Providing that we have a decent internet signal, telephone calls shouldn’t be a problem either. Both Cynthia and I have an iPhone 5s. Mine works. Cynthia’s doesn’t. She embraced living on the inland waterways fully last week when she hurled both her iPhone and her iPad into the canal. At least the iPad survived. We both have phones but we won’t have to worry about prohibitively expensive roaming charges. We’ll use internet telephony via Skype instead.

We haven’t quite worked out what to do about parcel delivery yet. In the UK the Royal Mail’s Poste Restante service works reasonably well. You can have post forwarded to participating post offices along your route. They’ll keep packages posted within the UK for two weeks, and overseas parcels for a month. We don’t want to tie ourselves to one spot for too long so we’re going to try to stockpile essential supplies before we go. Neither of us use prescription medication but our vitamin supplements will need some thinking about.

We haven’t yet addressed the possible need for medical assistance abroad yet, food or medical care for a very well treated basset hound, how to deal with toxic processionary caterpillars, wide vehicles on impossibly narrow streets, motorway car park thieves, overcrowded campsites, vehicle breakdowns or a host of other problems which are easy to solve in the UK.

Fortunately we have six months to find out before we begin our 4,500km drive through France, Portugal and then down to southern Spain. In the meantime, we have some cruising to do. I am very frustrated that we haven’t been able to move already. Planning our forthcoming wedding, and now organising and equipping the Hymer, has understandably delayed us. The cruising season is starting without us, but we’re going to try very hard to catch up.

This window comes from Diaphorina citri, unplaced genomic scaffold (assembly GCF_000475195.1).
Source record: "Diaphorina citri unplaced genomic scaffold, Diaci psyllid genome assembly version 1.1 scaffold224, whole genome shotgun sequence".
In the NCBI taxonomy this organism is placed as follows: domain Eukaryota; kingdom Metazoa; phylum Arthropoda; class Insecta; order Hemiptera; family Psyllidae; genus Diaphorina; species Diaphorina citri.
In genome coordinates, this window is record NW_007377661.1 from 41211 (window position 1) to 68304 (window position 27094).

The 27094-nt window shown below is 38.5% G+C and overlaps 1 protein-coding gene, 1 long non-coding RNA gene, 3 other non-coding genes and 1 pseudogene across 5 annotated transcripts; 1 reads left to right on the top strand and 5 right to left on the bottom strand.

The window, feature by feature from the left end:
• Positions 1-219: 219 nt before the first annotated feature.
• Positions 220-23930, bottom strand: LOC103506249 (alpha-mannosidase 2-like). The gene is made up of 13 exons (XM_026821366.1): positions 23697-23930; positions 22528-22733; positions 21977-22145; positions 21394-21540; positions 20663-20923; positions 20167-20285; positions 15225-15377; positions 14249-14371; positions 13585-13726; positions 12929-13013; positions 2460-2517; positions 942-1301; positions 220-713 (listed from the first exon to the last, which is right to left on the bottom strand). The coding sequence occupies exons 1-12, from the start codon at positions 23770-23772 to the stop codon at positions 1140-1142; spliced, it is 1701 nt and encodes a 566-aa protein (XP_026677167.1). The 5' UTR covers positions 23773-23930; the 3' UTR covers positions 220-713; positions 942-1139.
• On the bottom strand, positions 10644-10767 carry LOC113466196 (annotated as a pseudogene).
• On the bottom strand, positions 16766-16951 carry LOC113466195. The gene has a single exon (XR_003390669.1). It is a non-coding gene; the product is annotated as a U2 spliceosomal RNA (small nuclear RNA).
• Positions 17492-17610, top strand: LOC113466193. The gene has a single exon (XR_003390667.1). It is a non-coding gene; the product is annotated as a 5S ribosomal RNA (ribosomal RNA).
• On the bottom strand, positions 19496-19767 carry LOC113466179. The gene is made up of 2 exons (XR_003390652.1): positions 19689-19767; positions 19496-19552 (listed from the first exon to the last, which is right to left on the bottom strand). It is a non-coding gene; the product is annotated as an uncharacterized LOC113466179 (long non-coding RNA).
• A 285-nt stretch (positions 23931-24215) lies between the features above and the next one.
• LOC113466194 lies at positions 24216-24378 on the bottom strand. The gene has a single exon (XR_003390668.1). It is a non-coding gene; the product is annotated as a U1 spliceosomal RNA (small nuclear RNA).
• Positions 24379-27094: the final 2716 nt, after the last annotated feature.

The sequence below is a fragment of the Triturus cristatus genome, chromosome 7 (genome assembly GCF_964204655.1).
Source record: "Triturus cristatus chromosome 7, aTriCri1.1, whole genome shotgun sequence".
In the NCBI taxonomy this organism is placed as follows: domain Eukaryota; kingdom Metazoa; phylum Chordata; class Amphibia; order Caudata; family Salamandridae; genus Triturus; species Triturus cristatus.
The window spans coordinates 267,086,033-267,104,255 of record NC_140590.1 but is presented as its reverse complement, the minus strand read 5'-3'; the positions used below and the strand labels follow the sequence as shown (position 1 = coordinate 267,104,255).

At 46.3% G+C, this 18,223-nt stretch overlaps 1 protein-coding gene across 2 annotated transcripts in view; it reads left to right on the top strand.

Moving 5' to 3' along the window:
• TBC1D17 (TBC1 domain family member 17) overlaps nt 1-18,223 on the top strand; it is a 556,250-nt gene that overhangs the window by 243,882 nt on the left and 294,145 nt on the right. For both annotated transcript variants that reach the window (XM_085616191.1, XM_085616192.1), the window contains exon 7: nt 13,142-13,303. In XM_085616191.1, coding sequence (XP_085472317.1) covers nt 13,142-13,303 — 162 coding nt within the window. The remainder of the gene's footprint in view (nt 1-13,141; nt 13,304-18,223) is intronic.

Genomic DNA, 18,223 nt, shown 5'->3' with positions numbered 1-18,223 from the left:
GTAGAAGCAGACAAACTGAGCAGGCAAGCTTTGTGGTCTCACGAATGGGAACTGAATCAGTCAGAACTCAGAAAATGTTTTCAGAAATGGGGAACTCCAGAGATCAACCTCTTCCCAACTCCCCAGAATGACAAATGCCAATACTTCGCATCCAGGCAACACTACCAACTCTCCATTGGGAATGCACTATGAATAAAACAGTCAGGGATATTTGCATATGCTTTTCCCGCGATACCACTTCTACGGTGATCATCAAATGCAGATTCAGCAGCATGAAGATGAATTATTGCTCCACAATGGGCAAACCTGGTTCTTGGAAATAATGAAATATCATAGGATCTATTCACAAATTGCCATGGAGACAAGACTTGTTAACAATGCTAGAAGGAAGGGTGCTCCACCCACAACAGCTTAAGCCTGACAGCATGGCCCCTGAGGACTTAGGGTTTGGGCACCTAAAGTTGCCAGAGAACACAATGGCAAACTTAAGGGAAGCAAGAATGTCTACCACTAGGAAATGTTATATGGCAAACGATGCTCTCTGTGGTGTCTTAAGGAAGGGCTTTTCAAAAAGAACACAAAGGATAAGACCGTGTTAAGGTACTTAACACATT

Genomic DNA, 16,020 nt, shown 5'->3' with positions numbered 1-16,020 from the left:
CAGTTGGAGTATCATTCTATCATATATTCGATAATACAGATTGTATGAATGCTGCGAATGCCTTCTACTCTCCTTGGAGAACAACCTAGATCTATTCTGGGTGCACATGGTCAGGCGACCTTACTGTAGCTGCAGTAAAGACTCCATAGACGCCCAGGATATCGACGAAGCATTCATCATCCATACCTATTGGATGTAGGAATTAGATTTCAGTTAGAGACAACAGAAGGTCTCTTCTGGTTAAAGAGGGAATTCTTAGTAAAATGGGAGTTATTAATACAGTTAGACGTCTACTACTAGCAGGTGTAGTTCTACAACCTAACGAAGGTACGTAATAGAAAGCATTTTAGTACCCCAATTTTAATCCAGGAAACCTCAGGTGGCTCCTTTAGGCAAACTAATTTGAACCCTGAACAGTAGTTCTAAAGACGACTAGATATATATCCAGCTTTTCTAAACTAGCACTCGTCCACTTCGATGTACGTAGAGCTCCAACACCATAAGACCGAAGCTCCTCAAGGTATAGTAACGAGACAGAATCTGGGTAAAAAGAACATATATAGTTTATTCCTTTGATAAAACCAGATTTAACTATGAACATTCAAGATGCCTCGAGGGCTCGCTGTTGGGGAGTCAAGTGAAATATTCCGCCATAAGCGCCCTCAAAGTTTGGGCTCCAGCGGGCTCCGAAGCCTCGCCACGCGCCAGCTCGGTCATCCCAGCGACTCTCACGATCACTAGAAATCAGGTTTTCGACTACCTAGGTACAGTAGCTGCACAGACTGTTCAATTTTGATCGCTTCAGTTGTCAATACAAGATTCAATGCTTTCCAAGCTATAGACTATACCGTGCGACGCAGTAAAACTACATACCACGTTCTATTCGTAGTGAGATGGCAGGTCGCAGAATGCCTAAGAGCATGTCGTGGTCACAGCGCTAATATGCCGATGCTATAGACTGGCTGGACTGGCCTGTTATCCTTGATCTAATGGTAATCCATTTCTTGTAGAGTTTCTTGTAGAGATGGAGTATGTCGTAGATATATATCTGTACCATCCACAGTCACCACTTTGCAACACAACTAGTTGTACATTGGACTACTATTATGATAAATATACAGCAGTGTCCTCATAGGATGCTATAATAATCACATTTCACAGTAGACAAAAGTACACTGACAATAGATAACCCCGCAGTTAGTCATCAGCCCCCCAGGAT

Cynthia says—–

Taking risks, making our dreams come true……

This past Friday we took a leap of faith and made one of our shared dreams come true—we looked at and bought a motorhome!  The previous evening we had both been researching vehicles, and after thoroughly combing through the adds for used German Frankia motor homes and not coming up with a suitable vehicle in our price range, I turned to the ads for used German Hymer motor homes, which are on a par quality-wise with  Frankia.  I had perused several ads and then my eyes fell upon one that showed a table and comfy chair behind the passenger seat.  The image that immediately came to mind was of Paul ensconced there writing the newsletter and tending to his other internet business.  Then I noticed it was left hand drive, and that kind of sealed it for me.  I showed it to Paul, he asked when I would like to see it.  I told him tomorrow and away we went…..

We spent about three hours on the vehicle and Paul took it for a test drive.  We fell in love and the price was right.  We have started building our “To Do” and “To Buy” lists and are making the necessary arrangements to pick it up on Monday 14 March.  The maiden voyage will be our wedding trip/honeymoon along the coast of Scotland.  A great “shakedown cruise” as they say in the sailing world.

My beloved father taught me about taking risks early on and I am thankful every day for his example of a wonderful way to live my life.  I have many dreams and the older I get, the more of them have come true.  These many dreams wouldn’t have come true had I not followed my heart–that little voice inside that tells us what we should and shouldn’t do.  I listen to it carefully and it never lets me down.